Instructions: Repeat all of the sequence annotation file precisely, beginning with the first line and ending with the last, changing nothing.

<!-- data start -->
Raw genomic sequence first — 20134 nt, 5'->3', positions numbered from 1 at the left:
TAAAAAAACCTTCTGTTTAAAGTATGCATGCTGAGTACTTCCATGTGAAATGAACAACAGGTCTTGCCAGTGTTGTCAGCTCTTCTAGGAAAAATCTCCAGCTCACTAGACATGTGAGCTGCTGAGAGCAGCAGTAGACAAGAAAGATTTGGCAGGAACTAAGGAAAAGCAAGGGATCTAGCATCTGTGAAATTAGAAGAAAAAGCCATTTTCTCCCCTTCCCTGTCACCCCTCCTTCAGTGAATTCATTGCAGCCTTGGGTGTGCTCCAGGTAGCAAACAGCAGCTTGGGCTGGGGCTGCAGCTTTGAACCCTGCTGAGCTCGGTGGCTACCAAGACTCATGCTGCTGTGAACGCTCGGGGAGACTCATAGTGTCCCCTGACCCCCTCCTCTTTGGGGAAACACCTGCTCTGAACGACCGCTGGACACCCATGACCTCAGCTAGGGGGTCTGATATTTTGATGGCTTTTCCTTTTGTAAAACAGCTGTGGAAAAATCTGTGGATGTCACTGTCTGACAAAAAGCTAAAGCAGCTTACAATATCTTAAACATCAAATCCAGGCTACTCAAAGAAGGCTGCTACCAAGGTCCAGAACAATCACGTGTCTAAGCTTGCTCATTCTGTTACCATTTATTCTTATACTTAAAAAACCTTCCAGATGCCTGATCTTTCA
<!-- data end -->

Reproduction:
Raw genomic sequence first — 20134 nt, 5'->3', positions numbered from 1 at the left:
TAAAAAAACCTTCTGTTTAAAGTATGCATGCTGAGTACTTCCATGTGAAATGAACAACAGGTCTTGCCAGTGTTGTCAGCTCTTCTAGGAAAAATCTCCAGCTCACTAGACATGTGAGCTGCTGAGAGCAGCAGTAGACAAGAAAGATTTGGCAGGAACTAAGGAAAAGCAAGGGATCTAGCATCTGTGAAATTAGAAGAAAAAGCCATTTTCTCCCCTTCCCTGTCACCCCTCCTTCAGTGAATTCATTGCAGCCTTGGGTGTGCTCCAGGTAGCAAACAGCAGCTTGGGCTGGGGCTGCAGCTTTGAACCCTGCTGAGCTCGGTGGCTACCAAGACTCATGCTGCTGTGAACGCTCGGGGAGACTCATAGTGTCCCCTGACCCCCTCCTCTTTGGGGAAACACCTGCTCTGAACGACCGCTGGACACCCATGACCTCAGCTAGGGGGTCTGATATTTTGATGGCTTTTCCTTTTGTAAAACAGCTGTGGAAAAATCTGTGGATGTCACTGTCTGACAAAAAGCTAAAGCAGCTTACAATATCTTAAACATCAAATCCAGGCTACTCAAAGAAGGCTGCTACCAAGGTCCAGAACAATCACGTGTCTAAGCTTGCTCATTCTGTTACCATTTATTCTTATACTTAAAAAACCTTCCAGATGCCTGATCTTTCA